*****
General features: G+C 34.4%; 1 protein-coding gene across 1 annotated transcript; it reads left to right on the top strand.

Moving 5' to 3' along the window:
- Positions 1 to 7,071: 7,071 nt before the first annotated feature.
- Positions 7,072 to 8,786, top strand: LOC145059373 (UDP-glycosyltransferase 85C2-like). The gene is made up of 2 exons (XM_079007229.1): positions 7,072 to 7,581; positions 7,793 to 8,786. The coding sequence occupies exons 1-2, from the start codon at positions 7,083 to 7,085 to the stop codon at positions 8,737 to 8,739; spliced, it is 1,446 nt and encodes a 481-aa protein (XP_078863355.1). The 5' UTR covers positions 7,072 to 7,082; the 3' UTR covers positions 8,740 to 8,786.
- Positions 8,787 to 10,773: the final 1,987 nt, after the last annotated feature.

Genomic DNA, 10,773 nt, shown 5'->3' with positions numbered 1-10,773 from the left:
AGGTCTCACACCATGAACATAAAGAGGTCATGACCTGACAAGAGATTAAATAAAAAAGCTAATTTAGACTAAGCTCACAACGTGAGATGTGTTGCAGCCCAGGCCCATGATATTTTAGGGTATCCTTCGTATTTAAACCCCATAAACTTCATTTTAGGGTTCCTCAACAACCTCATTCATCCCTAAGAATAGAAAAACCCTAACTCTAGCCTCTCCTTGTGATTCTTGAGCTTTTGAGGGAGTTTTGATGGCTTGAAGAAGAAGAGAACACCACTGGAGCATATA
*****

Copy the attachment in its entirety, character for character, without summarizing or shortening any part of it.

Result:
General features: G+C 34.4%; 1 protein-coding gene across 1 annotated transcript; it reads left to right on the top strand.

Moving 5' to 3' along the window:
- Positions 1 to 7,071: 7,071 nt before the first annotated feature.
- Positions 7,072 to 8,786, top strand: LOC145059373 (UDP-glycosyltransferase 85C2-like). The gene is made up of 2 exons (XM_079007229.1): positions 7,072 to 7,581; positions 7,793 to 8,786. The coding sequence occupies exons 1-2, from the start codon at positions 7,083 to 7,085 to the stop codon at positions 8,737 to 8,739; spliced, it is 1,446 nt and encodes a 481-aa protein (XP_078863355.1). The 5' UTR covers positions 7,072 to 7,082; the 3' UTR covers positions 8,740 to 8,786.
- Positions 8,787 to 10,773: the final 1,987 nt, after the last annotated feature.

Genomic DNA, 10,773 nt, shown 5'->3' with positions numbered 1-10,773 from the left:
AGGTCTCACACCATGAACATAAAGAGGTCATGACCTGACAAGAGATTAAATAAAAAAGCTAATTTAGACTAAGCTCACAACGTGAGATGTGTTGCAGCCCAGGCCCATGATATTTTAGGGTATCCTTCGTATTTAAACCCCATAAACTTCATTTTAGGGTTCCTCAACAACCTCATTCATCCCTAAGAATAGAAAAACCCTAACTCTAGCCTCTCCTTGTGATTCTTGAGCTTTTGAGGGAGTTTTGATGGCTTGAAGAAGAAGAGAACACCACTGGAGCATATA